Attorney vs Pro Se (self-representation)
Many people choosing to file will decide to try and handle everything themselves to save the cost of hiring an attorney. While that may save you money, it can also cause more problems than it is worth.
Oftentimes, problems arise even before the you file for bankruptcy.
Not needing to file. Some people file for bankruptcy because they hope it will help them wipe out debts. The truth is that bankruptcy is not that simple. There is a chance that taking credit counseling courses can help you get out of debt without filing bankruptcy.
Filing the wrong chapter type. For most consumers, the best choices are filing Chapter 7 or filing Chapter 13. Each type has its own benefits that solve specific problems. And most consumers don’t know that personal property is treated very differently in Chapter 7 versus Chapter 13.
To prepare for filing for bankruptcy, you need to collect a significant amount of paperwork:
- Paycheck stubs for several months
- Taxes for at least the past two years
- Statements from all your creditors (don’t forget mortgages and car loans)
- Student loan paperwork (if you have any loans – though they cannot be included in a bankruptcy)
- Bank statements (usually for several months)
- Statements regarding any additional income (freelance or independent contractor work)
- List of regular expenses
Having your paperwork in order and ready prior to your first attorney meeting is essential. You have to pay an attorney every time you visit him or her, so if you forget even one piece of paperwork, you will have to pay for another hour of your attorney’s time to have that document reviewed.
Filing the Paperwork
You can find official bankruptcy forms on the website of the United States Courts at www.uscourts.gov/forms/bankruptcy-forms. There, you can print out blank copies of the forms. You can choose to fill these out on your own or fill them out with your attorney. If you are uncertain of the process or the forms seem complicated, it is best to fill them out when your attorney is available to answer questions you might have.
Depending on where you live, your local bankruptcy court may require you to file additional forms for its own purposes. Local bankruptcy courts may also have special requirements or rules for filing a bankruptcy petition. These forms and any additional requirements are available from bankruptcy court clerks or local bankruptcy attorneys.
Credit Counseling Courses
Both Chapter 7 and Chapter 13 require you to complete a credit counseling course. There are specific courses certified by the courts that are acceptable. Only the counselors and educators that appear on the U.S. Trustee Program’s lists can provide the required counseling and debtor education.
Pre-bankruptcy credit counseling (prior to filing) and pre-discharge debtor education (prior to your bankruptcy being discharged at the end of the process) cannot be done simultaneously. Credit counseling is before filing for bankruptcy; debtor education is when you are near the end of the process.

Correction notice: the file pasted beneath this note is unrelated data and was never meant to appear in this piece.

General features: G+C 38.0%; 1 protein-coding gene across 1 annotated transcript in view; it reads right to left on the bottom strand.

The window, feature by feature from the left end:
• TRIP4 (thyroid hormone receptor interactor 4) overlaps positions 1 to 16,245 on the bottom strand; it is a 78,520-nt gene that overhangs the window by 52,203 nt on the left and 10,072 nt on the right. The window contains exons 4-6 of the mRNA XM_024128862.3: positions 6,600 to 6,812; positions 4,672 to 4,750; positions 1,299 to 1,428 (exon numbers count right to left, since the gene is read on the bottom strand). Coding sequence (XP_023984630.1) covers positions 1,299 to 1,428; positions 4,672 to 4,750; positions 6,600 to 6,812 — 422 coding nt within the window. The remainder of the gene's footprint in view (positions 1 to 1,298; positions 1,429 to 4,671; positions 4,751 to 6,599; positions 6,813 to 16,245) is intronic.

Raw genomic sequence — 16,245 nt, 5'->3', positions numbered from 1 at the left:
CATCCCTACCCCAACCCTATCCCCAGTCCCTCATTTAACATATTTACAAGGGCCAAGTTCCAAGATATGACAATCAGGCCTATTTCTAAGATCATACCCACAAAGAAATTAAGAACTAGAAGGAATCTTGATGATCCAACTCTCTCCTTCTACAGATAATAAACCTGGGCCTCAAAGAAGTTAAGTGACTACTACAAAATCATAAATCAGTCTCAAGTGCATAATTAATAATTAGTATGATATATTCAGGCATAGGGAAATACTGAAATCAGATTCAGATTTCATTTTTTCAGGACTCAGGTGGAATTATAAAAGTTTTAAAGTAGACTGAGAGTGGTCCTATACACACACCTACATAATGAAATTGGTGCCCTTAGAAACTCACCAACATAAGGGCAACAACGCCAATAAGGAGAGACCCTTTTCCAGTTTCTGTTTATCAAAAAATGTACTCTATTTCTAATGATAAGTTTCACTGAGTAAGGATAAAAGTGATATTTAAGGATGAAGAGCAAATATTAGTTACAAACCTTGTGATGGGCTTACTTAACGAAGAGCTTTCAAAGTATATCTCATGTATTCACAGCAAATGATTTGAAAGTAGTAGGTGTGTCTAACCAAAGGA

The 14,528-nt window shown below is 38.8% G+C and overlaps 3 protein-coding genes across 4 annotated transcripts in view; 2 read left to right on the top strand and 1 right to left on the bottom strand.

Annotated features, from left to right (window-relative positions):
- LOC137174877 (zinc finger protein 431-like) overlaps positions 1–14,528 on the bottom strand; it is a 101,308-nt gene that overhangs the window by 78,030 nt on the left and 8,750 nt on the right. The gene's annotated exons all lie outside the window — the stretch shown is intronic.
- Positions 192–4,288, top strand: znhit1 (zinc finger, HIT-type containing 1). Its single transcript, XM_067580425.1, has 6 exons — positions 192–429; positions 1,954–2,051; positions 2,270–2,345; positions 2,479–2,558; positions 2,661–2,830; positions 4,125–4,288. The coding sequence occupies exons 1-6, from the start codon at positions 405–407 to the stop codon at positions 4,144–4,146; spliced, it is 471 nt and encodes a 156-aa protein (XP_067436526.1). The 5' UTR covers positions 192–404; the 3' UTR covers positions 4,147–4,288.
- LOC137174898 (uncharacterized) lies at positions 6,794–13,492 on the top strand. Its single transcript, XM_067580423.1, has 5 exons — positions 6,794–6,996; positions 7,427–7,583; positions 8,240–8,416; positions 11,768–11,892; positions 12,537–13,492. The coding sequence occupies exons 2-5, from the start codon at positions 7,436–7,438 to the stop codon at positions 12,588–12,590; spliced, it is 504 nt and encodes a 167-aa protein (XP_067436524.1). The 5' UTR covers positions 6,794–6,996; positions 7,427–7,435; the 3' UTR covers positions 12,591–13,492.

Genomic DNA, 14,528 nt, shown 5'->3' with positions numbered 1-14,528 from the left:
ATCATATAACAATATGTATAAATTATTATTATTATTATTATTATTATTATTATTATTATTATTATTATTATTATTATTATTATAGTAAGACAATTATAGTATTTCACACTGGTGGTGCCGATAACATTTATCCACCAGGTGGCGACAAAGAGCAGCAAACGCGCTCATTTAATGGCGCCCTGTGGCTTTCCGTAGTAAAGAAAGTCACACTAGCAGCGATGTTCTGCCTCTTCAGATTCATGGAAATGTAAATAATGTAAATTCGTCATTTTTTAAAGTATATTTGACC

“You must file a certificate of credit counseling completion when you file for bankruptcy, and evidence of completion of debtor education after you file for bankruptcy — but before your debts are discharged.”
A pre-bankruptcy counseling session will include an evaluation of your financial condition, a conversation about the substitutes for bankruptcy, and creating a personal budget plan. Most counseling sessions take about an hour to an hour and a half, and can happen in person, on the phone, or online. If you cannot afford the fees for the course, the counseling organization must provide the counseling for free. Make sure to request a fee waiver from the counseling organization prior to the session.
A debtor education course should include instruction on creating a workable budget, how to manage money, and using credit sensibly. Debtor education can also happen in person, on the phone, or online. The education session is usually longer than the pre-filing counseling — about two hours. Just like pre-filing counseling, if you can’t afford the session fee, ask for a waiver before starting the program.
After completing each session, the provide must give you a certificate that you will file with the court to prove you have completed financial education both before and after the bankruptcy.
Considering Filing due to COVID-19
When President Trump signed the CARES Act in March, there were temporary changes made to the US Bankruptcy Code. Among these are certain temporary amendments to Title 11 of the United States Code (the “Bankruptcy Code”). Section 1113 of Title I of the CARES Act – the Keeping American Workers Paid and Employed Act – contains amendments to the Bankruptcy Code affecting individuals.
For individual debtors, the CARES Act “temporarily amends certain definitions in Chapter 7 and Chapter 13 bankruptcy filings to exclude COVID-19-related payments from the federal government from being treated as part of a debtor’s income. For example, the amendments exclude COVID-19 related payments both from the definition of “current monthly income” for purposes of determining a debtor’s eligibility for Chapter 7 or Chapter 13 bankruptcy and from the calculation of “disposable income” for purposes of Chapter 13 plan confirmation.”
Chapter 13 debtors are also now permitted to seek modifications of their confirmed Chapter 13 plans if “the debtor is experiencing or has experienced a material financial hardship due, directly or indirectly, to the coronavirus disease 2019 (COVID-19) pandemic.” The debtor would have to seek a hearing to exercise their right to this modification.
Because of these modifications to the bankruptcy code, debtors who are already in the process of bankruptcy, as well as those needing to file, will have some protections that didn’t exist prior to the CARES Act.
The COVID-19 pandemic has caused financial hardship many people have never seen in their lifetimes. Recognizing this, the federal government has taken steps to maintain the bankruptcy process for those who have filed and protected the income from the CARES Act so filers won’t lose the aid coming their way.